Matthew Scott, APCC Lead for Mental Health and Police and Crime Commissioner for Kent, has blogged in support of the campaign, encouraging people to talk about this issue.
Mr Scott said:
Last year, I was speaking with a Member of Parliament by phone about a few issues, and at the end of the call, they asked me if I was OK. I said that I was.
The MP texted me afterwards and said: “Are you sure you’re ok?”
And honestly, I really wasn’t. We had lost our beloved grandfather and I perhaps realised at that point the bereavement was impacting me more than I had thought, and in different ways. The prompt of asking again had made me think.
Much has been said in recent years about how the stigma around mental health has been lifted.
Certainly, policing is one area where much progress has been made. And whilst there is still more to do, forces are better than ever at understanding the stresses and challenges their officers and staff face in keeping our communities safe.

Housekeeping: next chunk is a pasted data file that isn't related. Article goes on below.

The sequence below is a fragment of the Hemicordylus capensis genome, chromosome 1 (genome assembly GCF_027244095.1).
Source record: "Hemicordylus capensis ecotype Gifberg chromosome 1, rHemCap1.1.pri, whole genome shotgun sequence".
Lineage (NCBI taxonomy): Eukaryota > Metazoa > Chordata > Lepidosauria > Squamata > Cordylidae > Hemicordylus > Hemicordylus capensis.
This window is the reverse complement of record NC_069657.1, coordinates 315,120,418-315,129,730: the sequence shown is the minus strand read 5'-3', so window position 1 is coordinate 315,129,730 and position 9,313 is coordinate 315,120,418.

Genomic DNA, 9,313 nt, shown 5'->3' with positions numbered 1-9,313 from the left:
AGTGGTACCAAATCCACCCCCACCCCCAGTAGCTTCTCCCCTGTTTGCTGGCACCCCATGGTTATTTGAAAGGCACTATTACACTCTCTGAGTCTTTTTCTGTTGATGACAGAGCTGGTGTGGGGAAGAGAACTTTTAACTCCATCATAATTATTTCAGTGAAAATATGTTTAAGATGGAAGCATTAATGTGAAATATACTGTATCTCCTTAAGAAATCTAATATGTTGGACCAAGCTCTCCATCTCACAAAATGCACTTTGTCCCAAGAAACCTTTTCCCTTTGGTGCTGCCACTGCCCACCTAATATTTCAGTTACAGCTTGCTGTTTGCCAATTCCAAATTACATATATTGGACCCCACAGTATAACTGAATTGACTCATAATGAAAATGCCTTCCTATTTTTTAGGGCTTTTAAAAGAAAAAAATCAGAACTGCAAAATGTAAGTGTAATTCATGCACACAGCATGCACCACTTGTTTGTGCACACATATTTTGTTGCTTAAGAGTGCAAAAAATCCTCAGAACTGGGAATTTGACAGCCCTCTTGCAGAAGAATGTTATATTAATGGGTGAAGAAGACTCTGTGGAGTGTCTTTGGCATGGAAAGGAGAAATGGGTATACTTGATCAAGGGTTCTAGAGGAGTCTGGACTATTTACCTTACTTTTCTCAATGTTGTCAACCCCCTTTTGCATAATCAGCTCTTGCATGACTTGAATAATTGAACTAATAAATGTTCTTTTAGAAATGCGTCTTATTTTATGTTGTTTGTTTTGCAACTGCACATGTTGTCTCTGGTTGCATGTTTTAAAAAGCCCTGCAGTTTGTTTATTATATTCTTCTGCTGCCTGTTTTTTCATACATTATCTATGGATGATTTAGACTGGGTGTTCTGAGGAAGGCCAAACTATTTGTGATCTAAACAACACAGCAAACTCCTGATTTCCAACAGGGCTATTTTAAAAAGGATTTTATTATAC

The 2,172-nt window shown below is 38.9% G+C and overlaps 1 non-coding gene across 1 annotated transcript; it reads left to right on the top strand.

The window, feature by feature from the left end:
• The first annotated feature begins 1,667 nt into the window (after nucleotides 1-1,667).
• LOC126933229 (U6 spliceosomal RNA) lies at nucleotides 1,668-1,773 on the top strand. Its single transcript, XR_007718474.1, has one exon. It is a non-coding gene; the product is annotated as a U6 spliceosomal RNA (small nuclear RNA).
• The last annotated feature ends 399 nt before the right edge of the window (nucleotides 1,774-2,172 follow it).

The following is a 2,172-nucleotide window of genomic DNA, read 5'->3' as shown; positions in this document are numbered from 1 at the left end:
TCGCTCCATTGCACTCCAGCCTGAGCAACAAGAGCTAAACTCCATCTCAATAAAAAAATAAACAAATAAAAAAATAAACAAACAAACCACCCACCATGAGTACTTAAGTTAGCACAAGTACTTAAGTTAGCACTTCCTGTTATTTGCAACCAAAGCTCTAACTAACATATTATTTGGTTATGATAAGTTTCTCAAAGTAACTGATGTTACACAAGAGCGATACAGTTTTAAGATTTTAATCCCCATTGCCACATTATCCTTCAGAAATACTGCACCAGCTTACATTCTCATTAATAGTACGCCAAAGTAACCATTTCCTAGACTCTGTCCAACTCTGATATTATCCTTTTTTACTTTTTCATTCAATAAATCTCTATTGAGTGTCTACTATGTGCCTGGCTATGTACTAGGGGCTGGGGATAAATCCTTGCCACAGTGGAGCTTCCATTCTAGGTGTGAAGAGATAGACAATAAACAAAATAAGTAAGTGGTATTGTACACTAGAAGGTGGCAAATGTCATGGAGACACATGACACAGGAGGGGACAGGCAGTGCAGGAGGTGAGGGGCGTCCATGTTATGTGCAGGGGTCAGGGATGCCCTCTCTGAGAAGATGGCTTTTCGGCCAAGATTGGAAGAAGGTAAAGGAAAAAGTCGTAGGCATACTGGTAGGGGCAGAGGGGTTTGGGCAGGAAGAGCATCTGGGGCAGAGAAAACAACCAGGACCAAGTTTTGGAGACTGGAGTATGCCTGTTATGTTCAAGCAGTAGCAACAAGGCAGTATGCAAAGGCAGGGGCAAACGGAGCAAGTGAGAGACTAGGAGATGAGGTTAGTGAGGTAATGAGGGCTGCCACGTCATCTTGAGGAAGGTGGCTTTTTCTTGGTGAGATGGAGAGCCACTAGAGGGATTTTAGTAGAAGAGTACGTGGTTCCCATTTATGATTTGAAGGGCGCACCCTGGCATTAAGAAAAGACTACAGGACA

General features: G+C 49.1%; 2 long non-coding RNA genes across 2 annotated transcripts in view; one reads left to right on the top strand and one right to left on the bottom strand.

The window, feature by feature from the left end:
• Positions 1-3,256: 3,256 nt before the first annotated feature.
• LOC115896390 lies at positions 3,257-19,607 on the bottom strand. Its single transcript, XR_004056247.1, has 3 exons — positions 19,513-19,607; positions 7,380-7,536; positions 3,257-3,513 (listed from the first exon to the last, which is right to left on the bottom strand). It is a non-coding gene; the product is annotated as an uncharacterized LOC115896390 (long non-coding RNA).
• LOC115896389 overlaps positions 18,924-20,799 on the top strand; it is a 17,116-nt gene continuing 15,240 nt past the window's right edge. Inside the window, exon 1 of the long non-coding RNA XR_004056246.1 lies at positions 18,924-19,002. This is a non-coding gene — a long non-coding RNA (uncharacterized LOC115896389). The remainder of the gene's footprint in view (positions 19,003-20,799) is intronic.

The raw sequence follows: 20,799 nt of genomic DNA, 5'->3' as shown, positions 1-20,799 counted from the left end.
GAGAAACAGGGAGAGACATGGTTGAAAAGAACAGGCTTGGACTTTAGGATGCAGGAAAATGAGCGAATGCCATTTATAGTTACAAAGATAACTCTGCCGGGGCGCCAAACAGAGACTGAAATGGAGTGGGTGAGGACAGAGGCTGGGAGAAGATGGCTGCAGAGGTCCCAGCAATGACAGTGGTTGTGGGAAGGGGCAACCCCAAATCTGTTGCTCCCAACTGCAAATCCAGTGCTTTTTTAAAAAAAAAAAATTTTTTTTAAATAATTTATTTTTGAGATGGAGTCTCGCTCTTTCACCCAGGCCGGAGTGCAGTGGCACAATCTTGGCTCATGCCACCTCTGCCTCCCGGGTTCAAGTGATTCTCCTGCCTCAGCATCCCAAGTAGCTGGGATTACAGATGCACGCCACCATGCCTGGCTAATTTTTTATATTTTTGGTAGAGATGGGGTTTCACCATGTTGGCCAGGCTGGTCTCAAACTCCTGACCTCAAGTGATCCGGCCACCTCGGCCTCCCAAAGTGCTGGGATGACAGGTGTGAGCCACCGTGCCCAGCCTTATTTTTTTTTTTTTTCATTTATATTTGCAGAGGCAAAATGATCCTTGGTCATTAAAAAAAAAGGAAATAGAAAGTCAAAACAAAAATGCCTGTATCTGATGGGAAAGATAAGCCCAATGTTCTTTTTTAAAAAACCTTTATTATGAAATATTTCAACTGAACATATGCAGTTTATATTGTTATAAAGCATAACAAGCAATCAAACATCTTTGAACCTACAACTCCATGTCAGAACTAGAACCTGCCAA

Police and Crime Commissioners recognise we have to look after the wellbeing of those who we ask to look after us.
We have been championing initiatives, such as the Blue Light Programme, and investing in additional resources to manage demand and boost morale. In areas where PCCs have used money from their commissioning budgets to support mental health crisis services, we have shown that early intervention and community-based services can make a real difference.
These local successes are a cause for celebration, but we should not fall into the trap of thinking that the battle has been won. Policing is leading the way, but other institutions have been slower to face up to what is required. PCCs have a role to play in challenging our partners: in holding them to account on behalf of our communities.
‘Time to Talk Day’ encourages individuals to do their bit, too, by striking up conversations.
Getting better at chatting to colleagues, friends, neighbours, and family, is how we continue to make progress. Not sure about someone’s social media status? Pick up the phone! Or drop them a message! Drop a link to someone you’ve not spoken to for a while.
And don’t be afraid to ask - “Are you sure you’re ok?”. It might make a big difference.
Let’s continue to champion and continue to change. There’s always time to talk.”